One of the biggest causes for change in China’s retail environment is the emergence of a new consumer class, the Chinese version of the baby boomer. Chinese born after 1978 have very different shopping and spending patterns than their parents and grandparents, who felt the effects of the Cultural Revolution first hand. In contrast, the baby boomers have grown up in a period of economic prosperity that has caused them to be much more optimistic about their futures and this impacts the way in which they shop.
This younger demographic is much more brand savvy and active in researching products than older generations. Internet discussions on blog and BBS forums on portals like Sohue (SOHU) and Sina (SINA) plays a large part in their brand awareness and their ability to discuss products. Indeed, Chinese youth are the most prolific internet users in the world averaging 17.9 hours a week surfing the web. There are approximately 162 million internet users in China with growth rates at approximately 20% a year.
Chinese youth spend far more time on the internet than their counterparts in other countries and much of this time is spent on internet bulletin boards and blogs discussing products, brands, marketing, and what they want out of the shopping experience.
Now that Chinese consumers are more aware of brands like Tiffany’s (TIF) or Coach (COH) and are more consumer oriented, they are becoming increasingly picky in terms of what they want out of services and shopping environments.
Retail services in China have traditionally been somewhat limited during the State-Run era. Consumers going out to shop for products are accustomed to dealing with poorly trained sales people with little knowledge of the products that they sell and little interest in helping their customers.
However, as Chinese consumers’ incomes increase and they travel to Hong Kong and shopping centers farther abroad in Milan or London, they are demanding a level of service that is comparable to what they can find in other countries.
The last 10 years have been hugely important in terms of developing a consumer class with both the money and desire to buy a broad range of products from beauty products from Estee Lauder (EL) and Revlon (REV) to high end mobile phones from Motorola (MOT) and Nokia (NOK). Now, when Chinese consumers enter a retail environment they also want to interact with staff who can discuss their products intelligently.
We have found that Chinese consumers want to deal with sales people who can talk about various brands and their strengths and weaknesses rather than sales people who are touting a specific brand because they receive commissions on sales of that brand. Best Buy (BBY) has been a leader at training good salespeople, according to interviews and surveys we conducted at Best Buy’s flagship store in Shanghai.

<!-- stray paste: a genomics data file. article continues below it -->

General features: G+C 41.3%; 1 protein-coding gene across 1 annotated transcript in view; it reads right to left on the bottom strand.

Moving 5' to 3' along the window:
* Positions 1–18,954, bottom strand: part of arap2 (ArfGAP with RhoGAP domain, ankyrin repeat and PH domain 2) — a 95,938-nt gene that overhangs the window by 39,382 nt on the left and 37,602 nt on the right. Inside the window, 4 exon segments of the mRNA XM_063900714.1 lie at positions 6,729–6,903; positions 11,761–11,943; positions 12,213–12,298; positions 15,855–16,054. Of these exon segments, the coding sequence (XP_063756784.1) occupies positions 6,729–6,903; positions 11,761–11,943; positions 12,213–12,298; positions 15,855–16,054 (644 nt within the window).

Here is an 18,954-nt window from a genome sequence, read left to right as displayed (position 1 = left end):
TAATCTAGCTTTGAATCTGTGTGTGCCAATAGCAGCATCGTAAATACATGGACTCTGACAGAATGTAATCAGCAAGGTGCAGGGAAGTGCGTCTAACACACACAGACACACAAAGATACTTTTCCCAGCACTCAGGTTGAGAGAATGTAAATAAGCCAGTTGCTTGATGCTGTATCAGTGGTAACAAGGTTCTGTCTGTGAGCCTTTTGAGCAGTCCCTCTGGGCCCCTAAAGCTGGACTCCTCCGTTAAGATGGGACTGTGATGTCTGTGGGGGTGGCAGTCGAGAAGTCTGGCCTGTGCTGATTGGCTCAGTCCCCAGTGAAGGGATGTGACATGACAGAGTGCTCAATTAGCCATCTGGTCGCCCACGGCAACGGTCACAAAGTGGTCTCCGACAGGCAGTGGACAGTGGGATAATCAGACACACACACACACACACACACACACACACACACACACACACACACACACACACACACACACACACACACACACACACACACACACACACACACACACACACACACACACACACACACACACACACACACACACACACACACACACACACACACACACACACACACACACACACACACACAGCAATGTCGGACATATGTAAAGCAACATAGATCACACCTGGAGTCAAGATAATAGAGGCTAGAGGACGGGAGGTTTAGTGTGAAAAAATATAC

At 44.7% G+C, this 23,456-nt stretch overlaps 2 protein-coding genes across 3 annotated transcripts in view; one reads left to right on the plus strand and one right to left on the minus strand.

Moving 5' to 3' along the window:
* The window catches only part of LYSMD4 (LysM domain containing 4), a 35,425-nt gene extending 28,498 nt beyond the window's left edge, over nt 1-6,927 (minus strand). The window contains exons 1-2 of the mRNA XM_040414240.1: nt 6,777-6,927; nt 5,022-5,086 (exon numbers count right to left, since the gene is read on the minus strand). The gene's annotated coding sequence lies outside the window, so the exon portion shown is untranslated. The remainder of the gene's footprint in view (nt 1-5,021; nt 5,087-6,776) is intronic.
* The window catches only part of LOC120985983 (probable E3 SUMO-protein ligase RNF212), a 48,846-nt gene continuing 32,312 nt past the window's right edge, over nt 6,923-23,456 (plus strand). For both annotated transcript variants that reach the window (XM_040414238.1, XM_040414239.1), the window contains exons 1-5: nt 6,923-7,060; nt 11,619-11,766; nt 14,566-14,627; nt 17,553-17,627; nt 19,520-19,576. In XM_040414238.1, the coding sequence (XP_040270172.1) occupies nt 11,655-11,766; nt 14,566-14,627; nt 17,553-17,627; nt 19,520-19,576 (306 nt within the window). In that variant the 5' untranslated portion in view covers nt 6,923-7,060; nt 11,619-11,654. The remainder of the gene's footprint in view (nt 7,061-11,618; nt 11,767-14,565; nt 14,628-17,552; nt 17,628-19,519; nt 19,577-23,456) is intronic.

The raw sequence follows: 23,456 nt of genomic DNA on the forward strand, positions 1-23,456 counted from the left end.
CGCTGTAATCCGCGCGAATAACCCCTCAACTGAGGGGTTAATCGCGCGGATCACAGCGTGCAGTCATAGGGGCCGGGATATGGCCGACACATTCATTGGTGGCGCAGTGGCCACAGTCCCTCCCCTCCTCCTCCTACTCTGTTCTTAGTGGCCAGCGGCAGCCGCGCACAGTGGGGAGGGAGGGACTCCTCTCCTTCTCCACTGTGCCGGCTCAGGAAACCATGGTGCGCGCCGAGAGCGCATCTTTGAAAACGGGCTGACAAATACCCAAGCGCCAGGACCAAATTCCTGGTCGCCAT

Consumers always want to be able to touch products and compare different brands directly rather than being limited to looking at products from behind a counter. The stores that have benefited the most are foreign retailers like Carrefour that have come in and localized based on Chinese needs and preferences, but also adopted a higher level of basic service than what can be found in typical big box retail stores like in Hua Lian.
In addition to demanding better service offerings, Chinese consumers are also calling for shopping environments that better suit their shopping needs. When asked what they preferred in a shopping environment consumers repeatedly made several key points:
First, consumers want adequate space to shop in. One of the reasons that consumers give Carrefour high marks compared to other retailers like Wal-Mart (WMT) is that it has comparatively wide aisles and is laid out so that products from Cadbury (CSG) to Johnson and Johnson (JNJ) are reachable and easily comparable. Many consumers have spent years dealing with cramped aisles and products stacked on top of each other so that they are hard to reach so they appreciate the extra space. Second, consumers want to shop in a comfortable environment. They specifically mention wanting to shop in a space that is well lit and which has music. Third, Carrefour has done well because it has done a good job of mixing both Chinese and ‘western’ elements into its store layout. By combining clearly organized shopping sections, wide aisles, clear lighting, music, but also including a Chinese market style produce, fish, and meat area, Carrefour has provided a shopping environment tailored to its customers needs.
As Chinese consumers mature the retail environment is going to have to continue to change to suit their needs. In China this increasingly means providing consumers with a high level of service that allows them to learn more about the products that they are interested in while offering them a comfortable shopping environment and a large selection of products and brands that they are interested in.
CMR analysts Ben Cavender, Natalie Zhu, Anna Li, and Meredith Sun contributed to this report.